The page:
Salvation by Olivia Rae Review


Sword and Cross Chronicle #1
HopeKnight Press, July 9th 2015, 218 Pages 
Print and Ebook 


 With the death of her husband, independent Lady Breanna Durville is finally free of male control and happily waits the birth of her child…alone. But her late husband’s cousin, Lord de Beaufou has come to claim his rights to Durville Keep and to her hand in marriage. If that is not enough to deal with, her brother has sent a peasant to watch over her. She has but one plan. Get rid of them both!

Tormented by is past, Royce Canwell leaves the unrest in the Holy Land and returns to England to fulfill an oath to a friend—go to Durville Keep and ensure all is well with the man’s sister. But upon arrival Royce discovers Lady Breanna’s situation is more precarious than he expected. Though he longs for a simple life in which to heal his wounded soul, he finds himself sacrificing his hopes, his dreams, and even his heart to give Lady Breanna the future she wants and deserves.

My Thoughts: ⭐⭐⭐


This was a frustrating book, so full of contradictions. I neither totally loved it nor entirely hated it, and it did improve towards the end, but there were a lot of things which annoyed me.

For a start the heroine Breanna. I think with hindsight that I found her an inconsistent character. She's supposed to be a strong and independent woman: in fact so much so that she does not even have an Steward, an official who was essential to the day to day running of a Medieval estate. Instead she does all the accounts herself, and takes a personal interest in the finer points of farming. Something which Medieval Aristocrats would not have been personally involved in.
So she's stressed out an doesn't have much time: but doesn't need a man's help, thankyou very much!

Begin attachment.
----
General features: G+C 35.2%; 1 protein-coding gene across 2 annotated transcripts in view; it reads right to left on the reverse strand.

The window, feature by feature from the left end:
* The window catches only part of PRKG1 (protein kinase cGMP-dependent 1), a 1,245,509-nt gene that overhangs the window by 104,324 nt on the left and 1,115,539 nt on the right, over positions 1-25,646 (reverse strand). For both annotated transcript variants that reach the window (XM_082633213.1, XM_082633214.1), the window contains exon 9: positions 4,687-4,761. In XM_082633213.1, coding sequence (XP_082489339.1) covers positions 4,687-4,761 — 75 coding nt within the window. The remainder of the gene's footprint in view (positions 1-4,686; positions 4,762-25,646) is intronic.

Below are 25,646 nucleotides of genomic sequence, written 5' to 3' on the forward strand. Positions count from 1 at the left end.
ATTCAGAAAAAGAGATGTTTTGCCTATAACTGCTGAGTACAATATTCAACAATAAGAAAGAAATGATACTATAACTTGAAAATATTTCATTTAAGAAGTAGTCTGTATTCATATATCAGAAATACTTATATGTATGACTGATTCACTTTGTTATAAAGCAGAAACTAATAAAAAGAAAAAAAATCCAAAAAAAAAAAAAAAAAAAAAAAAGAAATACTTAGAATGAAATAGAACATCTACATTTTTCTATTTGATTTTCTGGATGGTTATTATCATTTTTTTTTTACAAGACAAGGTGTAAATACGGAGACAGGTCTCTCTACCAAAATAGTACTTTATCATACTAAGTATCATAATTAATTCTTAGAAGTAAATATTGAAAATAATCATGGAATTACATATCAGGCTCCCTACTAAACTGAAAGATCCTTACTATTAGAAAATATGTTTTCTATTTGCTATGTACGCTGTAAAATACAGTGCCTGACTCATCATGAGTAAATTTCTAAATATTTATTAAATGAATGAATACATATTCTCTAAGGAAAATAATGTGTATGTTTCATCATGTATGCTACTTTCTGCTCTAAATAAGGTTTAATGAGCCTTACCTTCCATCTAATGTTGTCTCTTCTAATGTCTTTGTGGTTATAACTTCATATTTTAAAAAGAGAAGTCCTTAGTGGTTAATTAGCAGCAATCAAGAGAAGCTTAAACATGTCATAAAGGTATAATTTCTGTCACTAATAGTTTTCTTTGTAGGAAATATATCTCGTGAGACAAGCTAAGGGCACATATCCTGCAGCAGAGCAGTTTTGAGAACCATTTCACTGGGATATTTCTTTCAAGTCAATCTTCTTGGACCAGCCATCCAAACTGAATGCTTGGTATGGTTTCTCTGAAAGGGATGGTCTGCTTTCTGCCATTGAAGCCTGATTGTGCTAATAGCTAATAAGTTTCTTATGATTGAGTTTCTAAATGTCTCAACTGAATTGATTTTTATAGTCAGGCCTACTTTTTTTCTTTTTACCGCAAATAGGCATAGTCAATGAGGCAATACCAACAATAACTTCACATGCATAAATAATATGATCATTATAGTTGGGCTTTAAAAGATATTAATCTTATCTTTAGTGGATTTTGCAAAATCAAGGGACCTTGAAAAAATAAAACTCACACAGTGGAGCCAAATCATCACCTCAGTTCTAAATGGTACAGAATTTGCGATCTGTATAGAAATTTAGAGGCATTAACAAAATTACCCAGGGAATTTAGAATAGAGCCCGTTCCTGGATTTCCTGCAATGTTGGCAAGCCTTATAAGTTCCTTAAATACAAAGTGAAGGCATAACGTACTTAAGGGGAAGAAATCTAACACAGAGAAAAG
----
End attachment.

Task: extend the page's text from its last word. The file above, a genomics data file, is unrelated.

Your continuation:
She's also supposed to be so 'feisty' and strong that could flatten a man with a single punch, and at one points, picks up a bench and hits a male character with it. Which would suggest she possessed a remarkable degree of physical strength.
Yet for all this, she was apparently 'ruled' by a husband for years, and is virtually helpless against the machinations of the villain.

I don't accept that her helplessness was the result of repressive social customs which stripped her of power. As a noble widow, she should not have lost everything: she would be entitled to dower. Contrary to what the characters thought, a girl would also have been eligible to inherit: Eleanor of Aquitaine inherited the Duchy of Aquitaine from her father.

The passage about the villain trying to undermine her with allegations of witchcraft really got to me: spreading rumours that she was a witch because she put benches in the chapel. Seriously? Like Medieval people thought chairs were of the Devil or something. Even the part about holding prayers in English did not entirely ring true, unless it was done for the benefit of the servants, since most nobles would have spoken Norman French as their first language.
Yet for all this, a character very publicly announcing that he rejected the tenants of Christianity and making some rather profane statements was no problem but putting benches in the chapel was WITCHCRAFT! 

This novel was given a 'historical' feel with the characters speaking a type of pseudo-archaic English: 'mayhap' and 'methinks' and 'ye', although it was still peppered with modern Americanisms such as 'whomever' and 'smart'. 
As with other such novels the business of the characters was of such import as to warrant personal involvement by the royal family: which seems odd.
Even if a claimant to the estate was a friend of the King, Henry II ruled most of England and a good proportion of France: you'd think he'd have more important things to worry about with than who the widow of a country baron married, and who owned a castle surrounded by a few farms.

Yet for all that: I can understand why such content was included. It was necessary to build the story. Which was did have some well-written scenes with plenty of adventure. Even the romance between Brianna and Royce was interesting , if rather explosive at times. Their tempestuous relationship allowed for some comical moments, if nothing else. After about the midway point I cared enough to keep reading to see how it ended.

So I suppose this book is a good choice if you want a vaguely romance which is vaguely historical and isn't too taxing. Its not bad for a first novel, either.

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